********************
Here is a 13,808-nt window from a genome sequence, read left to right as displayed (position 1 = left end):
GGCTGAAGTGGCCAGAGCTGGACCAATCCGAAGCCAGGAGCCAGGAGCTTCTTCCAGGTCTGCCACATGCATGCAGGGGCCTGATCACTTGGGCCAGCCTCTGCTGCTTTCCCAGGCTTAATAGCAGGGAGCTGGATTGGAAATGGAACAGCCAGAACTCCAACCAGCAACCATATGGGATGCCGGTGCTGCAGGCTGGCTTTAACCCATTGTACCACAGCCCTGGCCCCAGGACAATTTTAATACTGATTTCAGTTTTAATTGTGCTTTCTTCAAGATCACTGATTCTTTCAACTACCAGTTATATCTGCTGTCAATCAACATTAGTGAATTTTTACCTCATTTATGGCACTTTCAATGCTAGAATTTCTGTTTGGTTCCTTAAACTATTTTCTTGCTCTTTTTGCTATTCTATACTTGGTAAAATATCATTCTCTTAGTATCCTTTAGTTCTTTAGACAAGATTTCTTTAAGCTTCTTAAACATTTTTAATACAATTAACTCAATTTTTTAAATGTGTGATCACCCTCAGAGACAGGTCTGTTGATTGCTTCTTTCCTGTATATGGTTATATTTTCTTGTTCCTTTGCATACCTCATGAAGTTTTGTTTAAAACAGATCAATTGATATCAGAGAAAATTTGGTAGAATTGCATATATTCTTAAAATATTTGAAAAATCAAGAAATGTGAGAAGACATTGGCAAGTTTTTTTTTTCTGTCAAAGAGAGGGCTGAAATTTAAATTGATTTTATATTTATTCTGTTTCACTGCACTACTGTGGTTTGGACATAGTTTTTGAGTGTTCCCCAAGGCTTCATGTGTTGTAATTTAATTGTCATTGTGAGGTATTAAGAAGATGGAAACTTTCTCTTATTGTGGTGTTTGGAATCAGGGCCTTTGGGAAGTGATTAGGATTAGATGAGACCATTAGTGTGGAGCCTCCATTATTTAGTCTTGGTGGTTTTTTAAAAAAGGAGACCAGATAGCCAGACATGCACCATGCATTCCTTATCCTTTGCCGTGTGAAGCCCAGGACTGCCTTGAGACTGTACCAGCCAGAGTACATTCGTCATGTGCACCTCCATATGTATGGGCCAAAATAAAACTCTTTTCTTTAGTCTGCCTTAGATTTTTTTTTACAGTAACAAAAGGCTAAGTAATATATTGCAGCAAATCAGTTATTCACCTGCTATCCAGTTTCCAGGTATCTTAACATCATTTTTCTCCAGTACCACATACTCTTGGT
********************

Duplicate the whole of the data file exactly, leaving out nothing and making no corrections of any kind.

Here is a 13,808-nt window from a genome sequence, read left to right as displayed (position 1 = left end):
GGCTGAAGTGGCCAGAGCTGGACCAATCCGAAGCCAGGAGCCAGGAGCTTCTTCCAGGTCTGCCACATGCATGCAGGGGCCTGATCACTTGGGCCAGCCTCTGCTGCTTTCCCAGGCTTAATAGCAGGGAGCTGGATTGGAAATGGAACAGCCAGAACTCCAACCAGCAACCATATGGGATGCCGGTGCTGCAGGCTGGCTTTAACCCATTGTACCACAGCCCTGGCCCCAGGACAATTTTAATACTGATTTCAGTTTTAATTGTGCTTTCTTCAAGATCACTGATTCTTTCAACTACCAGTTATATCTGCTGTCAATCAACATTAGTGAATTTTTACCTCATTTATGGCACTTTCAATGCTAGAATTTCTGTTTGGTTCCTTAAACTATTTTCTTGCTCTTTTTGCTATTCTATACTTGGTAAAATATCATTCTCTTAGTATCCTTTAGTTCTTTAGACAAGATTTCTTTAAGCTTCTTAAACATTTTTAATACAATTAACTCAATTTTTTAAATGTGTGATCACCCTCAGAGACAGGTCTGTTGATTGCTTCTTTCCTGTATATGGTTATATTTTCTTGTTCCTTTGCATACCTCATGAAGTTTTGTTTAAAACAGATCAATTGATATCAGAGAAAATTTGGTAGAATTGCATATATTCTTAAAATATTTGAAAAATCAAGAAATGTGAGAAGACATTGGCAAGTTTTTTTTTTCTGTCAAAGAGAGGGCTGAAATTTAAATTGATTTTATATTTATTCTGTTTCACTGCACTACTGTGGTTTGGACATAGTTTTTGAGTGTTCCCCAAGGCTTCATGTGTTGTAATTTAATTGTCATTGTGAGGTATTAAGAAGATGGAAACTTTCTCTTATTGTGGTGTTTGGAATCAGGGCCTTTGGGAAGTGATTAGGATTAGATGAGACCATTAGTGTGGAGCCTCCATTATTTAGTCTTGGTGGTTTTTTAAAAAAGGAGACCAGATAGCCAGACATGCACCATGCATTCCTTATCCTTTGCCGTGTGAAGCCCAGGACTGCCTTGAGACTGTACCAGCCAGAGTACATTCGTCATGTGCACCTCCATATGTATGGGCCAAAATAAAACTCTTTTCTTTAGTCTGCCTTAGATTTTTTTTTACAGTAACAAAAGGCTAAGTAATATATTGCAGCAAATCAGTTATTCACCTGCTATCCAGTTTCCAGGTATCTTAACATCATTTTTCTCCAGTACCACATACTCTTGGT